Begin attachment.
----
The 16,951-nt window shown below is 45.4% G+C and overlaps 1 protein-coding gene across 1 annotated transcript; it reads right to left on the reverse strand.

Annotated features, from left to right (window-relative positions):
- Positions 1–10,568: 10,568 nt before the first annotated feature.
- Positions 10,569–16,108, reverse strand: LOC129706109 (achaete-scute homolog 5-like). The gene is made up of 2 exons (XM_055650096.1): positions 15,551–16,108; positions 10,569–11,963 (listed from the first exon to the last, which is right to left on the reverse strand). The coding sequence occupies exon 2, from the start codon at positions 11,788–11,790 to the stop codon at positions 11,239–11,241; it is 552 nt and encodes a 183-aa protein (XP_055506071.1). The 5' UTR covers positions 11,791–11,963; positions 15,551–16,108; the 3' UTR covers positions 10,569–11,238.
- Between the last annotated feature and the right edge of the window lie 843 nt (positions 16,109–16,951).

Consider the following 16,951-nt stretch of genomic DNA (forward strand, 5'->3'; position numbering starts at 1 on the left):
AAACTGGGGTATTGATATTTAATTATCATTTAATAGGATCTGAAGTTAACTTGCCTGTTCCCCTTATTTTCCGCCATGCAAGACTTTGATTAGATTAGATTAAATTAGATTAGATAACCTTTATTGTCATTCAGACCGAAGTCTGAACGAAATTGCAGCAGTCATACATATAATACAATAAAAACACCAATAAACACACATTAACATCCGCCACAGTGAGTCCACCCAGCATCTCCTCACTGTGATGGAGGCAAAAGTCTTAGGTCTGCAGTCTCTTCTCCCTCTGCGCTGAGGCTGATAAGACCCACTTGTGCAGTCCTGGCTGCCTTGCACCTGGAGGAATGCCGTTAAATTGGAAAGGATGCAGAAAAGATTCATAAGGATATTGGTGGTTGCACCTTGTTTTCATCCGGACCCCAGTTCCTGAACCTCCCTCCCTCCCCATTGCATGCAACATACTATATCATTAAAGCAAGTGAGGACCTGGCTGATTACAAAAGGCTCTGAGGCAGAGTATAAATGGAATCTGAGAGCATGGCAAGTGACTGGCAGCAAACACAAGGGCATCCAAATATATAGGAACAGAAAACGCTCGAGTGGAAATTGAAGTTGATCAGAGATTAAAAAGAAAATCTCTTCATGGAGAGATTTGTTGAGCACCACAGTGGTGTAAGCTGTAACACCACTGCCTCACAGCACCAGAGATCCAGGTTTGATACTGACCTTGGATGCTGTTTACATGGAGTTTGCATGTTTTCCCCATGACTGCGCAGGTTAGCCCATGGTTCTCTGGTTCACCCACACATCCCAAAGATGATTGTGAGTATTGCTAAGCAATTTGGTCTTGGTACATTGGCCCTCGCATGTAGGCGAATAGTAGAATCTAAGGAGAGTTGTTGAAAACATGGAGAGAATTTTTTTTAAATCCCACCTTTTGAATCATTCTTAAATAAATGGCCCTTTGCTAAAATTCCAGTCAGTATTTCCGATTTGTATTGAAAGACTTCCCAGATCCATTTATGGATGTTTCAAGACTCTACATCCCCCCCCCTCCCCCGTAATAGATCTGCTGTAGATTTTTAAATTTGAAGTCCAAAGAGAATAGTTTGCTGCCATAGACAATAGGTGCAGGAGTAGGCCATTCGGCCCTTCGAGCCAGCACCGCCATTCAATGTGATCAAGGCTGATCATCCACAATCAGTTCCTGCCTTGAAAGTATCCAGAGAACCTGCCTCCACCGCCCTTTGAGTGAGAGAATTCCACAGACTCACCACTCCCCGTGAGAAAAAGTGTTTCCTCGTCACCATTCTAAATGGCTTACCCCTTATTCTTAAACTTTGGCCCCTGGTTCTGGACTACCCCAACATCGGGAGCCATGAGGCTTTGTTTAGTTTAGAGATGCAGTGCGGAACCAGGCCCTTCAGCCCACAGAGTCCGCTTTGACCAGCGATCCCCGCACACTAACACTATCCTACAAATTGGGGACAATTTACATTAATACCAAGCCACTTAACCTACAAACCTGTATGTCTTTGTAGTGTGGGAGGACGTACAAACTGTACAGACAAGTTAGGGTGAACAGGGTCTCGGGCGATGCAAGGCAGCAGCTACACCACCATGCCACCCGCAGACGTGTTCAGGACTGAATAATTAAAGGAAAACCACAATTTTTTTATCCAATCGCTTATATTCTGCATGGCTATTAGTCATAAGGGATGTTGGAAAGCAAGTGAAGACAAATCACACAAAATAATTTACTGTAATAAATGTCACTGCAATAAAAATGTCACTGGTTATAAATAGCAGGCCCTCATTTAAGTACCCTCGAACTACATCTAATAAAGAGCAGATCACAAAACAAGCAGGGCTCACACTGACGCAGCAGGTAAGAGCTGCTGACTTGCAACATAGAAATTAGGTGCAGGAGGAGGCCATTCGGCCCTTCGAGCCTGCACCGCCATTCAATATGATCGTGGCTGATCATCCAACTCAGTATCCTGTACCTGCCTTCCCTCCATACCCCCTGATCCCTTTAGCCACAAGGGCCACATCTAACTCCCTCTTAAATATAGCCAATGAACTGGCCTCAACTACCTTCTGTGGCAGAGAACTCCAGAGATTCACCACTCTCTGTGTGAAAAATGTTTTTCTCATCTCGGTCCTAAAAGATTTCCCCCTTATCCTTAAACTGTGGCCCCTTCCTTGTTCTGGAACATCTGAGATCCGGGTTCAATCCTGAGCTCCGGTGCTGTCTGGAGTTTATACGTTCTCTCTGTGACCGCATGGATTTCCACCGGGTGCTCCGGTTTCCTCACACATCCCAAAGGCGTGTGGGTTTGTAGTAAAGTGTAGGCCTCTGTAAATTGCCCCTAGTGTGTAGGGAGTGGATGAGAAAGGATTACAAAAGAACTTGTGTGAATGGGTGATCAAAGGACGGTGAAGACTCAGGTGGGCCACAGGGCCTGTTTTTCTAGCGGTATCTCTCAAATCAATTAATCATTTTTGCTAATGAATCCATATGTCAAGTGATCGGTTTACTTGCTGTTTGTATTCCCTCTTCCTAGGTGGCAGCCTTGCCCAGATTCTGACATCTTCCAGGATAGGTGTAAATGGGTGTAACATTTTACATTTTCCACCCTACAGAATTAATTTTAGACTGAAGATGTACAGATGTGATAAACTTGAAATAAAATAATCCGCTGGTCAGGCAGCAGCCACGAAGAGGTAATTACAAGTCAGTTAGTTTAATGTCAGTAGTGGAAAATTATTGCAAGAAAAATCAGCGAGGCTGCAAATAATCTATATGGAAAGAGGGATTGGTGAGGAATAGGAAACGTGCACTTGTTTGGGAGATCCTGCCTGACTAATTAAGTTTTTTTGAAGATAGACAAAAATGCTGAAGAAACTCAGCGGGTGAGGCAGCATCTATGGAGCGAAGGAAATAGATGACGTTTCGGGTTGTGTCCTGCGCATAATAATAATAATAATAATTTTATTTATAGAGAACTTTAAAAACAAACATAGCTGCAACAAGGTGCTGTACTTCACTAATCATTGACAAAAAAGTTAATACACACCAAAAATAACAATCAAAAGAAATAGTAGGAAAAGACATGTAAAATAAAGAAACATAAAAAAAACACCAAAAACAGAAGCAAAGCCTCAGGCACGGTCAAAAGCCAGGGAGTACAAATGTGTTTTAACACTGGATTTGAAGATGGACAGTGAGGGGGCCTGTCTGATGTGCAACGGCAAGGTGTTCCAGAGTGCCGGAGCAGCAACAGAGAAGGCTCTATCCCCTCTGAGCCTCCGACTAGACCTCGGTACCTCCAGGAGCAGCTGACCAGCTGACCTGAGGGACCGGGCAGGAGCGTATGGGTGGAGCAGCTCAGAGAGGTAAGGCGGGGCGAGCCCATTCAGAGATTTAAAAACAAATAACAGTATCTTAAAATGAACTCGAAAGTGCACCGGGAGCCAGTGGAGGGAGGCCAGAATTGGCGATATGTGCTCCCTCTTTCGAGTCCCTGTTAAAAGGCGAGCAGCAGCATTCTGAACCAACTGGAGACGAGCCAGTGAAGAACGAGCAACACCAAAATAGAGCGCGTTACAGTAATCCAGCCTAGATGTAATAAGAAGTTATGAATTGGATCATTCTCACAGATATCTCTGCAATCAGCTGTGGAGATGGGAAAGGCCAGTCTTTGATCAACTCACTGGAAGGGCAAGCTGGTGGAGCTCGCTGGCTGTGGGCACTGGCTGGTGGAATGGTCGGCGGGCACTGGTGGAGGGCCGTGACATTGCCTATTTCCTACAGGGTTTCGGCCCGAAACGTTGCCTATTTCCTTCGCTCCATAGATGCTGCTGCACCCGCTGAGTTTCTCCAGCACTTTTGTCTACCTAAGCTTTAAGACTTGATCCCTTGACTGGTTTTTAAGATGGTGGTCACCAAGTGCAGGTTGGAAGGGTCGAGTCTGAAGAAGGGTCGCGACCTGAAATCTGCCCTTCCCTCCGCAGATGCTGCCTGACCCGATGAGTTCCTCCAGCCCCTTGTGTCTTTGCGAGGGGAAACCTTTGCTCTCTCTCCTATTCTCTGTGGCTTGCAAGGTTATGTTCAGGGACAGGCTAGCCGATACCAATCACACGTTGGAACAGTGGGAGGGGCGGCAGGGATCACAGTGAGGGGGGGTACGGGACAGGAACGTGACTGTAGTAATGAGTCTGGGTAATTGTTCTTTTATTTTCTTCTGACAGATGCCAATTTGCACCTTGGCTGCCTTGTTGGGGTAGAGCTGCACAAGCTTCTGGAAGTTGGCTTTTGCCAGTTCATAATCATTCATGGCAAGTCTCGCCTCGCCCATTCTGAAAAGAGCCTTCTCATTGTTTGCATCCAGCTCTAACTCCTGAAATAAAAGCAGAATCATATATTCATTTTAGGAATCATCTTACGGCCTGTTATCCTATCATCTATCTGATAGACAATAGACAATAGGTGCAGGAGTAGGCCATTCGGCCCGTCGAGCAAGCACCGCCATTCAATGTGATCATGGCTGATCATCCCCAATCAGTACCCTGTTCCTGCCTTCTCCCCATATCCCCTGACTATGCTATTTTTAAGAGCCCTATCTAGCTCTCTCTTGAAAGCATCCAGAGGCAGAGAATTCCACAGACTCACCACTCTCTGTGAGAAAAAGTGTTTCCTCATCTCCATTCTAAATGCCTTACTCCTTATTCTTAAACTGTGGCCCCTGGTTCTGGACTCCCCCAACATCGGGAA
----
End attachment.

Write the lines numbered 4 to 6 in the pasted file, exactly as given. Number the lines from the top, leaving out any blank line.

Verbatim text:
- Positions 10,569–16,108, reverse strand: LOC129706109 (achaete-scute homolog 5-like). The gene is made up of 2 exons (XM_055650096.1): positions 15,551–16,108; positions 10,569–11,963 (listed from the first exon to the last, which is right to left on the reverse strand). The coding sequence occupies exon 2, from the start codon at positions 11,788–11,790 to the stop codon at positions 11,239–11,241; it is 552 nt and encodes a 183-aa protein (XP_055506071.1). The 5' UTR covers positions 11,791–11,963; positions 15,551–16,108; the 3' UTR covers positions 10,569–11,238.
- Between the last annotated feature and the right edge of the window lie 843 nt (positions 16,109–16,951).

Consider the following 16,951-nt stretch of genomic DNA (forward strand, 5'->3'; position numbering starts at 1 on the left):